Immunotherapy can be considered as nontoxic or minimally toxic; it is important to know that they can be well tolerated, but can also be associated with immune-related side effects that range from minor to serious life-threatening effects.
Facts about Immunotherapy
The immune system is entirely made up of cells, tissues, and organs that work together to protect the body from a foreign organism such as a germ enters the body, the immune system recognizes and then attacks it to prevent harmful effects. This is often called as an immune response. Immunotherapy is a biological therapy for cancer patients that increase the natural ability of the patient’s immune system to fight against the life-threatening disease. Immunotherapy allows the person’s immune system to identify, select, target and then destroy the cancer cells.
Certain types of immunotherapy target cancer cells or slow the progression of the disease by stopping the spread to other parts of the body. While others make it easier for the immune system to kill those abnormal cells. A healthcare specialist may suggest an immunotherapy after or at the same time as another treatment including chemotherapy.
Types of Immunotherapy
There are different types of immunotherapy, including cancer vaccines, non-specific immunotherapies, monoclonal antibodies, oncolytic virus therapy, and T-cell therapy. Similarly, like antibodies that your body produces, monoclonal antibodies act to fight against harmful substances. There are especially discovered to target a specific protein in the abnormal cells. These can also be called as checkpoint inhibitors. Such type of cancer therapies allows the immune system to kill cancer cells. Another type of immunotherapy may deliver small radiation doses or other pharmaceutical cancer agents to the abnormal cells. Vaccines for the management of cancer are still uncommon, but many are being studied for safety and efficacy in clinical trials. When a vaccine is infused, it exposes the immune system to the antigen. This action triggers the body’s immune system to specifically target and destroy the antigen or associated material.
Side Effects of Immunotherapy
Along with benefits, the cancer therapy may cause side effects too. Different immunotherapies cause different adverse effects. One may experience side effects depending on the type of cancer, location, treatment doses and of course overall health. The side effects of immunotherapy are unique to each individual and treatment. In some people, the side effects last for a short time while in others, these negative effects last through the end of the treatment and beyond.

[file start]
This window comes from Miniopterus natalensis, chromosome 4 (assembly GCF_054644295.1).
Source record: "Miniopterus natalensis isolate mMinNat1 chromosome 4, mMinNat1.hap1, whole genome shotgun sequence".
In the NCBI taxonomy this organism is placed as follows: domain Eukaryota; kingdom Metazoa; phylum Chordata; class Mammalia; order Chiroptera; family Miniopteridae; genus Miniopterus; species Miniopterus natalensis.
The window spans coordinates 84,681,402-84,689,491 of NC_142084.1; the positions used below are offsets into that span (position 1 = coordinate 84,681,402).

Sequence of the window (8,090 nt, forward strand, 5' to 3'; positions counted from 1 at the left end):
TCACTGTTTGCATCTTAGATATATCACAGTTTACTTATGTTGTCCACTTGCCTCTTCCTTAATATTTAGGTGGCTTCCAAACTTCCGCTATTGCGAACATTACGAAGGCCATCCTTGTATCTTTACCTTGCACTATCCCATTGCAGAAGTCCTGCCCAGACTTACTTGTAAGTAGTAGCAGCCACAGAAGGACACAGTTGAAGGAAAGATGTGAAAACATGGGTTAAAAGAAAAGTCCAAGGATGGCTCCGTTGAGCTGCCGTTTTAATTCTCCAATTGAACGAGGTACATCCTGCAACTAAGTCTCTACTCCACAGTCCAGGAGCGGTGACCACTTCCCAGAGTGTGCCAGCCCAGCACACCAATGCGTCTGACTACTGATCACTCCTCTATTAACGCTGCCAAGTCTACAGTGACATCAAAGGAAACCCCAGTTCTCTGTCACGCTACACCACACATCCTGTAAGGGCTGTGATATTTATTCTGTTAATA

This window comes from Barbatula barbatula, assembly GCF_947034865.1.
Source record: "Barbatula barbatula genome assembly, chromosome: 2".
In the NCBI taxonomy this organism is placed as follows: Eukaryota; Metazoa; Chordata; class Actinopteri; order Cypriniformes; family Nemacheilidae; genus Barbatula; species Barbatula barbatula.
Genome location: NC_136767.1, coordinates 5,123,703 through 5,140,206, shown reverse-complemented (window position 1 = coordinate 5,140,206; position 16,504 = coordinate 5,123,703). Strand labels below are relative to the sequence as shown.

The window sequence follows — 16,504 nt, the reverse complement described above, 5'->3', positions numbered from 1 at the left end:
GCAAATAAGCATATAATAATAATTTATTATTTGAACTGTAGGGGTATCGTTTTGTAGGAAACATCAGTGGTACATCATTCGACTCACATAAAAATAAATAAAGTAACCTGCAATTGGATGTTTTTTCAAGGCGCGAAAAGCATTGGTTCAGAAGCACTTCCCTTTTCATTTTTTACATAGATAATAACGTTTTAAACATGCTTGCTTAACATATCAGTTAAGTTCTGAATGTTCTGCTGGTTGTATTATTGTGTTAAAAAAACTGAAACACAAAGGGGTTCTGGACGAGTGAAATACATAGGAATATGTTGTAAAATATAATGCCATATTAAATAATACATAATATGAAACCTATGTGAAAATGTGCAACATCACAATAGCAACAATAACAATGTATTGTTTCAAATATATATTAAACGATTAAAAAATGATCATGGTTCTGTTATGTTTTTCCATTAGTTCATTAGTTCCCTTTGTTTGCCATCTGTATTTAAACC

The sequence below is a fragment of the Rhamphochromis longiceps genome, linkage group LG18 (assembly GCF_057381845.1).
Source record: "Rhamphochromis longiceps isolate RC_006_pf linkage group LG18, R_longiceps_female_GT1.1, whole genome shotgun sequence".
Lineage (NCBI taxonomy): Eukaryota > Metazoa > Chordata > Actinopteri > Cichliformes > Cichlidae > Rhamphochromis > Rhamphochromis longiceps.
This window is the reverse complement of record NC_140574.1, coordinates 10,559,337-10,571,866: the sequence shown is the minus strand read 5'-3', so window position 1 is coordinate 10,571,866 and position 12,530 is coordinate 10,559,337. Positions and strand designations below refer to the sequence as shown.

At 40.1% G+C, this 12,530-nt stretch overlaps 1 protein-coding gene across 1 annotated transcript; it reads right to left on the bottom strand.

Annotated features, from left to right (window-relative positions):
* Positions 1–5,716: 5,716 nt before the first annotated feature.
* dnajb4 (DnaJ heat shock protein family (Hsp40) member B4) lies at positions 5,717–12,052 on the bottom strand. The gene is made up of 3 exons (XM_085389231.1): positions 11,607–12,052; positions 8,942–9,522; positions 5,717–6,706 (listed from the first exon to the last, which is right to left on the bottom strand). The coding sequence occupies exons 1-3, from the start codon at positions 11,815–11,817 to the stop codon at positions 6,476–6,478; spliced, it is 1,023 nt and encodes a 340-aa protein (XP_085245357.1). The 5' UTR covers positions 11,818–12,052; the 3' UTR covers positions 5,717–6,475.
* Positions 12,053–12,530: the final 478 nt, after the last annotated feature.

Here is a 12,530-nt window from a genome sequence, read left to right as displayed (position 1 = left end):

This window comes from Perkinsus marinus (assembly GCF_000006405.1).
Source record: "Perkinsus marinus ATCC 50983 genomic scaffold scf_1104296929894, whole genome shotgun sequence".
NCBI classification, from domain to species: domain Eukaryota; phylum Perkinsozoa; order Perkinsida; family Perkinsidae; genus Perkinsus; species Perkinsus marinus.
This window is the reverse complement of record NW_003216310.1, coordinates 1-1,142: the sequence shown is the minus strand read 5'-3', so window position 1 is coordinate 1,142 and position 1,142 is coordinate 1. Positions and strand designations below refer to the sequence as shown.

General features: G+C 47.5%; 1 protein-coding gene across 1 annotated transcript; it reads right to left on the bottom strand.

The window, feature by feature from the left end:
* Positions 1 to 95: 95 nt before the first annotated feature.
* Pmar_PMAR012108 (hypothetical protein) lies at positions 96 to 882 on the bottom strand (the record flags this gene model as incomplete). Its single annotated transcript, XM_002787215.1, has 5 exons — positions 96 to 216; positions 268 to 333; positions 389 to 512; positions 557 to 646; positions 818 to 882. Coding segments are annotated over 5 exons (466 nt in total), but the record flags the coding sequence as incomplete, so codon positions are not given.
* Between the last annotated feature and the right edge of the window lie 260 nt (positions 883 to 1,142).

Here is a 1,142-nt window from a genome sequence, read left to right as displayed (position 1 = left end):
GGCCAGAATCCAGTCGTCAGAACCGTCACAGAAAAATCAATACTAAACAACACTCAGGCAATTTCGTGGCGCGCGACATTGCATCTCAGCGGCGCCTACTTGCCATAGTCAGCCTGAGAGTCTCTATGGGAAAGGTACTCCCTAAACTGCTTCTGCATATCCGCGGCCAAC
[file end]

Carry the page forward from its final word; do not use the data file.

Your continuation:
The side effects of checkpoint immunotherapy different from other cancer therapies. It is not possible for everyone to develop the same side effects. The occurrence of side effects depends on the type of immunotherapy you receive and how you respond towards it. Immunotherapy can cause inflammation in any of the body organs. Therefore, people having an autoimmune disorder such as rheumatoid arthritis or lupus may find it difficult To receive immunotherapy. One must discuss the autoimmune disease with a health care provider.
Side effects from monoclonal antibody treatment include low blood pressure and flu-like symptoms such as a headache, chills, fever, vomiting, and weakness. Whereas non- specific immunotherapies may cause an increased risk of infection, thinning hair, and rashes, as well as flu-like symptoms. Most side effects disappear once the treatment is done.
Side effects are more likely to be more severe if you are using immunotherapy with other cancer treatments. The overall common side effects associated with the use of immunotherapy are a pain in the joints, dry, irritated eyes, skin rashes, diarrhea, bloody stools, bloating, and abdominal pain. However the rare once include changes in vision, headache, coughing, shortness of breath, dark urine, yellowing of eyes, severe abdominal pain, and thyroid related issues.
Management of Immunotherapy side effects
- Your health care provider might provide you the immune-boosting medicines for the preventing or decrease the side effects. In severe cases, your healthcare provider may change the dose or stop the immune boosters to prevent side effects. There are some easy ways to get rid of the side effects of immunotherapy. These are given below:
- Eat an immune-boosting diet which includes foods likecitrus fruits, broccoli, yogurt, almonds, garlic, spinach, bell peppers, etc. These immune system booster foods help your immune system to improve its ability to fight against infections.
- Take enough rest
- Reduce alcohol consumption
- Quit smoking
- Regular exercise
Involve these healthy tips in your daily routine for getting rid of immunotherapy side effects. You can also take supplements to improve your immune system. The market is overloaded with immune system boosters, but make sure you get one of such supplement only after having a discussion with your healthcare provider. Furthermore, sometimes social or emotional support can help you during cancer therapy.